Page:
A Short Essay on Stress (2008)
by French Duo Justice (
By Joseph Möller
From the very beginning, it is obvious that Romain Gavra’s video for Justice’s Stress takes no prisoners: opening the short clip, a low-angle tracking shot of several teenagers dressed in black leather jackets, paired with frantic synth tunes, plunges the viewer directly into a world of violence and provides a sense of the mayhem that is about to unfold. Not that it would take very long, anyway. Gavra’s video, in perfect correspondence with Justice’s hectic beats, is extremely fast-paced. The edit is fast and switches seamlessly from shaky close-ups to tracking shots to establishing shots taken from high angles. It is thanks to Gavras’ craftsmanship that the video’s aesthetic remains so authentic that it can be hard to decide whether the events depicted are real or staged – which is the main reason why Stress was discussed to heavily and remains among the most controversial videos of all time. In this essay, the reasons of its realism shall be discussed, taking into account not only the video’s aesthetic propositions, but also some of the surrounding circumstances that accompanied its creation.
When Stress was released in 2008, the preceding social upheavals were certainly not forgotten by the French’s collective consciousness. In 2005, two adolescents were accidentally electrocuted while running and hiding from the police in a power station. The event sparked a series of riots in the Banlieues surrounding Paris – traditionally areas of economic underdevelopment, poor infrastructure and high levels of poverty and crime. The Banlieues, mostly inhabited by France’s neglected ethnicity stemming from former colonies, are the French counterparts to LA’s South Central or Brooklyn’s East New York: areas which members of the established (white) middle class rarely roam and that retain the various stigmas of the Ghetto. Thus, the decision to create a music video focusing on the alleged criminal intent of juveniles residing in these areas and taking their hate and violence on such prestigious neighborhoods as the Montmartre was certainly not accidental, especially considering the amount of merchandising that accompanied the release of Stress.
As the video initiated quite some controversy, its producing label Ed Banger was certainly pleased with the hype that was created simultaneously for the Justice-related products it was selling. Repeating their marketing success of 2007 when the video for Justice’s D.A.N.C.E. was released, the company again proved to be a skilled marketer of merchandise: accompanying D.A.N.C.E., several limited edition T-Shirts featured in the music video were sold at prestigious Paris-based concept store Colette. In 2008, Justice released leather jackets and T-shirts featuring the eponymous Cross logo. The leather jackets were produced in collaboration with French label Surface 2 Air and were again sold at Colette and other hip, avant-gardist clothing stores in Paris, hanging alongside such illustrious brands like Yves Saint Laurent or Christian Dior. Clearly aimed at high-income individuals, the clothes thus formed a bridge between the alleged wilderness of the Ghetto and the relative safety of middle-class Parisian adolescents. Since the marauding youngsters in Stress are prominently sporting the Cross leather jacket, the dangerousness and unpredictability of life in the Banlieues becomes directly associated with the brands Justice, their trade mark logo Cross and, to a certain extent, Ed Banger. As a consequence, the products become highly anticipated and sought-after in Parisian middle-class environments, emitting a certain air – namely, to quote Grandmaster Flash, the exotic air of the “jungle.” Of course, the sell-out of the Ghetto image comes with a downside, and in Justice’s case, it’s the smell of racism taking the fun out of an otherwise perfect marketing stunt.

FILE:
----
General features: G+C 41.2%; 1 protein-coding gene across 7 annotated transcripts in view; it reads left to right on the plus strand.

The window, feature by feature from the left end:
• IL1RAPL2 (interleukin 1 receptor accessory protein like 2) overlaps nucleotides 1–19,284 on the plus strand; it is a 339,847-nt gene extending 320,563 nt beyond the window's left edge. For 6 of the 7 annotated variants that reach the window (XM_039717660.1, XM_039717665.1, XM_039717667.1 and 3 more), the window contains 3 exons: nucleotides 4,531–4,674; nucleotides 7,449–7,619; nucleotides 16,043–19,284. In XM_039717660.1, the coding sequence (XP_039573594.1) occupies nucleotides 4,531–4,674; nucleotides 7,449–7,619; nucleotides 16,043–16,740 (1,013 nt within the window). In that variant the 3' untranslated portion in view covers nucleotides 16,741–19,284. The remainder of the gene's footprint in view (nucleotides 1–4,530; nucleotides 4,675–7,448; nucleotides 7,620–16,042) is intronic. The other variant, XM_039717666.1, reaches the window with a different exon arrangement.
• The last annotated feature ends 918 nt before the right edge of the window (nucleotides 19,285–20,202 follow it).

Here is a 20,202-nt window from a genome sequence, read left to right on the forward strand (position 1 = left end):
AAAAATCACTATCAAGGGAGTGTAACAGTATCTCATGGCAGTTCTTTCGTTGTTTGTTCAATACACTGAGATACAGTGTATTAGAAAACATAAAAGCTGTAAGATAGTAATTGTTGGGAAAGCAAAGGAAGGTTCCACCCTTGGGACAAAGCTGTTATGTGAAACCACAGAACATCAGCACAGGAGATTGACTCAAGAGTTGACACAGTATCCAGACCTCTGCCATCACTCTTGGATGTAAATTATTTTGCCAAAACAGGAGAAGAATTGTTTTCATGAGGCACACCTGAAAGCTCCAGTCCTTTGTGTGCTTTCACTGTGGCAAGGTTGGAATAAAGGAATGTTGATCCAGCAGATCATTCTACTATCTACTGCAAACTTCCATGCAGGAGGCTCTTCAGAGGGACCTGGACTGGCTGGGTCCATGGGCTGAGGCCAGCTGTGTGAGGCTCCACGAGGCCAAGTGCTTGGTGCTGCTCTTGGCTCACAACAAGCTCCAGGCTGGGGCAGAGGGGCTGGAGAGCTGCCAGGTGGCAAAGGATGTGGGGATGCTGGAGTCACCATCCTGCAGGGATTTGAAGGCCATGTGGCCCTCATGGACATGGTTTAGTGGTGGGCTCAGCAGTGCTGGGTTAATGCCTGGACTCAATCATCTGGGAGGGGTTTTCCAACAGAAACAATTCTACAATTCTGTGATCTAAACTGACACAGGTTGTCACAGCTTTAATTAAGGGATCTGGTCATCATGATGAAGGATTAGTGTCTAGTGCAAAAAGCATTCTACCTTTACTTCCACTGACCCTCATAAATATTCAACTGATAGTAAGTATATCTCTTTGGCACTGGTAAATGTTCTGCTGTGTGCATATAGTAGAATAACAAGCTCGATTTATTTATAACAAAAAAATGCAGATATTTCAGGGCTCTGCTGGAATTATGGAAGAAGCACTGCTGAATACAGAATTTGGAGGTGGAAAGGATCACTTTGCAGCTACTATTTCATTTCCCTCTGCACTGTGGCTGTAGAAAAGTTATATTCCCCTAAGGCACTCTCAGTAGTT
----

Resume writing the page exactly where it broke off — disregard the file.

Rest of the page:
While Stress is a testimony of Gavras’ expert camera and editing skills, it is also an audiovisual proof of ignorant unscrupulousness. Evidently, for one, the marauders featured in the video are, without exception of (North) African descent, a casting choice that strongly links violence and disobedience to race and derivation. Ultimately, it postulates an identity of crime and blackness, an equation that is not only dubious but is also reminiscent of right wing demagogues that so profoundly despise the diversity of modern societies these days. Secondly, the depiction of the violence that makes its way from the Banlieues to the city of Paris and its blindsided, defenseless citizens is an exaggerated alarm that overestimates the alleged danger pouring from the poorer social strata into more bourgeois and pacified neighborhoods.
The most incriminating evidence, however, is also the video’s biggest achievement: the realism of its cinematography. Because the faux found footage is so skillfully crafted, Stress can be hard to watch. The frantic camerawork is nauseating, its shakiness corresponding perfectly with the aimless destruction. In fact, it is so real that it leaves no room for the viewer to readily perceive it as a work of art but as an actual representation of CCTV footage. Of course, art does not need to have a tag around its neck indicating its artificiality. However, given the choices of representation mentioned above, a lot of criticism concerning its racial prejudices could have been avoided – or at least, rendered less ambiguously. At any rate, Stress remains a controversial video, and a part of Justice’s image will forever be linked to the uncompromising staccato of electronic beats and distressed imagery.